Chardonnay Ave residents fret about high density label

Chardonnay Ave residents fret about high density label

0
SHARE
Four properties in the Chardonnay area are listed for sale. The properties are zoned High Density Residential One (RH1), which permits apartment buildings and townhouses. Nearby residents are worried that their neighbourhood may be invaded by high-density development. (Google Maps)

By Lyonel Doherty

Oliver Chronicle

A group of Oliver residents who have signed a petition are worried that their small neighbourhood may be invaded by high-density development.

Several Chardonnay Avenue residents attended Monday’s council meeting to voice their concern.

Four properties in the Chardonnay area are listed for sale. The properties are zoned High Density Residential One (RH1), which permits apartment buildings and townhouses. 

At the time of the Official Community Plan update, council had the future use changed to lower density. But with the recent adoption of the new zoning bylaw, the property owners were contacted to determine if they would consider a change in the zoning from RH1 to lower density. Corporate Officer Diane Vaykovich said since there was no response from the owners, the zoning remains RH1.

This concerns some of the neighbours, who worry that a multi-storey development could find its way into their neighbourhood.

Mayor Ron Hovanes said the lot size would likely not permit a five or six-storey structure. That would be the worst case scenario, he noted.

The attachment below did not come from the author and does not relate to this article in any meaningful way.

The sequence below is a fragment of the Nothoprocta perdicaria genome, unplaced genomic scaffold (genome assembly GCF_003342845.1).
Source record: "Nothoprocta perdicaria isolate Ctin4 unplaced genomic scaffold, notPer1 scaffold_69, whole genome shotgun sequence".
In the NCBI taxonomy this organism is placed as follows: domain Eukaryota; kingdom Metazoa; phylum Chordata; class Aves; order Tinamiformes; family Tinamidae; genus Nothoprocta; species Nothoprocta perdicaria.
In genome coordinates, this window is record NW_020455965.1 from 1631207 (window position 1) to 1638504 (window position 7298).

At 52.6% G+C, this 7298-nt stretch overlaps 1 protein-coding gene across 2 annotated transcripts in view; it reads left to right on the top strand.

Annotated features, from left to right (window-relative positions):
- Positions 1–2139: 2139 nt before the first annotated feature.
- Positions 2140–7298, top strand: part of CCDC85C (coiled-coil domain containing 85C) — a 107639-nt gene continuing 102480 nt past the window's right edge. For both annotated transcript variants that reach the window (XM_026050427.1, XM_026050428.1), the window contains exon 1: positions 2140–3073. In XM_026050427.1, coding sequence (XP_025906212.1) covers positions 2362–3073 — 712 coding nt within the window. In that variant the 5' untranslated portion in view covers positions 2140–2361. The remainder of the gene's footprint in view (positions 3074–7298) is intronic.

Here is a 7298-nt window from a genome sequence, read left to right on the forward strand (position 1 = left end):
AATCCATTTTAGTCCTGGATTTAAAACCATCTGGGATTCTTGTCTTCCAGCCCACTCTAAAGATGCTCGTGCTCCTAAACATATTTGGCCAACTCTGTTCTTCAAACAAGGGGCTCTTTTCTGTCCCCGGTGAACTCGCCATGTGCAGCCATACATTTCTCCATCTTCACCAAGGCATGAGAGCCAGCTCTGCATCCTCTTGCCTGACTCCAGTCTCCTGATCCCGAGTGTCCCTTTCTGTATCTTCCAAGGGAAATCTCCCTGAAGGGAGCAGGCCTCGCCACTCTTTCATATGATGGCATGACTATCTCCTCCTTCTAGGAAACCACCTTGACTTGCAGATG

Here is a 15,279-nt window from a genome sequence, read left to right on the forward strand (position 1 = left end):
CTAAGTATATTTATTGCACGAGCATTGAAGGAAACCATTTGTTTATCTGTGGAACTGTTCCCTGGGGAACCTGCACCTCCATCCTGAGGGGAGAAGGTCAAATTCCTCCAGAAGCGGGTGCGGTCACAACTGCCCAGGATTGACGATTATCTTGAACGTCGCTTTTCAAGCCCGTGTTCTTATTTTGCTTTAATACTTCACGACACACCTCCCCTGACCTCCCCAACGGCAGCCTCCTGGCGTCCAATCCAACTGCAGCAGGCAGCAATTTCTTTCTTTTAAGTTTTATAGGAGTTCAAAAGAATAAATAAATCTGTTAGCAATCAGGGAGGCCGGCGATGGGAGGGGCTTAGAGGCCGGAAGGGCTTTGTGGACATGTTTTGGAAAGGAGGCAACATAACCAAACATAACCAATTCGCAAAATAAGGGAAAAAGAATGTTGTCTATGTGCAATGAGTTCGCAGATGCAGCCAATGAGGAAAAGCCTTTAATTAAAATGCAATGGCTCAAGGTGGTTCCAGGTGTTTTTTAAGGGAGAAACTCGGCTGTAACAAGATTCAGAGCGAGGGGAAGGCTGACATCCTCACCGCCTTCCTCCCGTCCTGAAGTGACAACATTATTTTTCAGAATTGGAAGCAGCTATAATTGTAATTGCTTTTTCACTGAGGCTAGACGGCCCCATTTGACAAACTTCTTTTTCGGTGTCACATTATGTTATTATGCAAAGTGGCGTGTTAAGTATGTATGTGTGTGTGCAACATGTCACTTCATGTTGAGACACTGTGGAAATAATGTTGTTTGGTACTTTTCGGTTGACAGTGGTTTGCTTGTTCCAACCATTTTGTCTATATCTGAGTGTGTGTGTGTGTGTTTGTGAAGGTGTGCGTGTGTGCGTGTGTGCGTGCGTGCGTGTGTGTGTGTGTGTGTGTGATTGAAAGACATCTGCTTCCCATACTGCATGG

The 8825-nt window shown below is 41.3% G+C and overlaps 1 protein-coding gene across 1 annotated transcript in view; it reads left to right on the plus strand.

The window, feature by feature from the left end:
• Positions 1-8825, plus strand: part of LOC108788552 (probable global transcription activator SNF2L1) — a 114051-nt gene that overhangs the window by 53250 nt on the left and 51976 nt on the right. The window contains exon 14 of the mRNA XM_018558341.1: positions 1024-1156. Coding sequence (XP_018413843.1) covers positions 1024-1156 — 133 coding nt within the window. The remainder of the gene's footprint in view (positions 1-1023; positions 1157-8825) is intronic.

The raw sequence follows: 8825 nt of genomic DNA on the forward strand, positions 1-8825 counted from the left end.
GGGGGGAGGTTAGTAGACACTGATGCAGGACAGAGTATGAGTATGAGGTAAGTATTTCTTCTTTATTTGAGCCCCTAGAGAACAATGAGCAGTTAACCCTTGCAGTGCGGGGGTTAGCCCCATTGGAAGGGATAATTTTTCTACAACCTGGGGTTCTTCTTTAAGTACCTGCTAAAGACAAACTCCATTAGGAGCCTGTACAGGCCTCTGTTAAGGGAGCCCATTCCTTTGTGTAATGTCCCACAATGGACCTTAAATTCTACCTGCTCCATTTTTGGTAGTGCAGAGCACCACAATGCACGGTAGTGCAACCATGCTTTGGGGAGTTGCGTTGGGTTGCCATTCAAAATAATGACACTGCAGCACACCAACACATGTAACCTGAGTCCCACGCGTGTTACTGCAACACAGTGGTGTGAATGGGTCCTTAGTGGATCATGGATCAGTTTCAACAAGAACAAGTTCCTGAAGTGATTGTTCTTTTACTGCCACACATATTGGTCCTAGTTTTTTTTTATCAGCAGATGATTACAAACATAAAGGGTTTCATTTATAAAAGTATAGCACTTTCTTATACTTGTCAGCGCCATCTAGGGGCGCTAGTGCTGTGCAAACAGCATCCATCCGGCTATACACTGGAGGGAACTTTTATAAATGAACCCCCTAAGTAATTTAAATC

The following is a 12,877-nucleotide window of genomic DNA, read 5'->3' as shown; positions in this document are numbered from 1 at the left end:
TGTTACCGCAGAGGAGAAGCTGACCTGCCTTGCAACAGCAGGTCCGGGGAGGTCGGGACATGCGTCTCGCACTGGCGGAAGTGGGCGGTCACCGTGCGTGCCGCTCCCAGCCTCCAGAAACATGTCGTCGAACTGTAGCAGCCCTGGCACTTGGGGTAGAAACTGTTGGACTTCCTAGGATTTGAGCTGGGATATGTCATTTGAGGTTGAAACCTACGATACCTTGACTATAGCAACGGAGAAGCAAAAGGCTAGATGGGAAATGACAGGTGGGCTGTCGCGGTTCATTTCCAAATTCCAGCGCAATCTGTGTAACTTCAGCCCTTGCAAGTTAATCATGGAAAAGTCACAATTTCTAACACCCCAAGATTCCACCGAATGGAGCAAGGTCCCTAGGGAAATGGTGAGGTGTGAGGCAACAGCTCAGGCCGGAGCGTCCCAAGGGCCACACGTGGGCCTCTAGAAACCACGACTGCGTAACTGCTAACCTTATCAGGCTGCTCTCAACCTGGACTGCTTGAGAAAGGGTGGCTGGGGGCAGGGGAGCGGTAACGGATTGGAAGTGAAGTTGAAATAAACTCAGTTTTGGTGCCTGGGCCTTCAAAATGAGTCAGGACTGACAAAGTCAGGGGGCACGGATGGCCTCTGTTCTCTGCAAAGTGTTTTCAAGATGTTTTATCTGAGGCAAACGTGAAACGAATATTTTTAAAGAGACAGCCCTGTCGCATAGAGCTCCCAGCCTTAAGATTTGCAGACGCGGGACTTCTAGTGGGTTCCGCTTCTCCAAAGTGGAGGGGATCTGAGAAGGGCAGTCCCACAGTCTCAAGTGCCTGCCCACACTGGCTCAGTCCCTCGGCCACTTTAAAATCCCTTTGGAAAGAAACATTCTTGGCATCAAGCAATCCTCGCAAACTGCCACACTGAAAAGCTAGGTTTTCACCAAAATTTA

Contract planner Chris Garrish confirmed it would be difficult to develop such a structure, particularly when you have to consider factors such as landscaping and parking requirements.

Councillor Dave Mattes said they would like to see these properties downzoned to lower density, but noted they can’t force the issue.

One neighbour asked what would happen if a potential development on that site doesn’t fit the vision of the community.

Mattes said zoning guidelines will determine if the development fits the “form and function” of the neighbourhood. If it doesn’t, it won’t go forward, he said.

Another neighbour raised a concern about the potential of rental units being developed on that site.

Mattes commented that a high-density development wouldn’t likely sell in today’s market. Hovanes agreed.

LEAVE A REPLY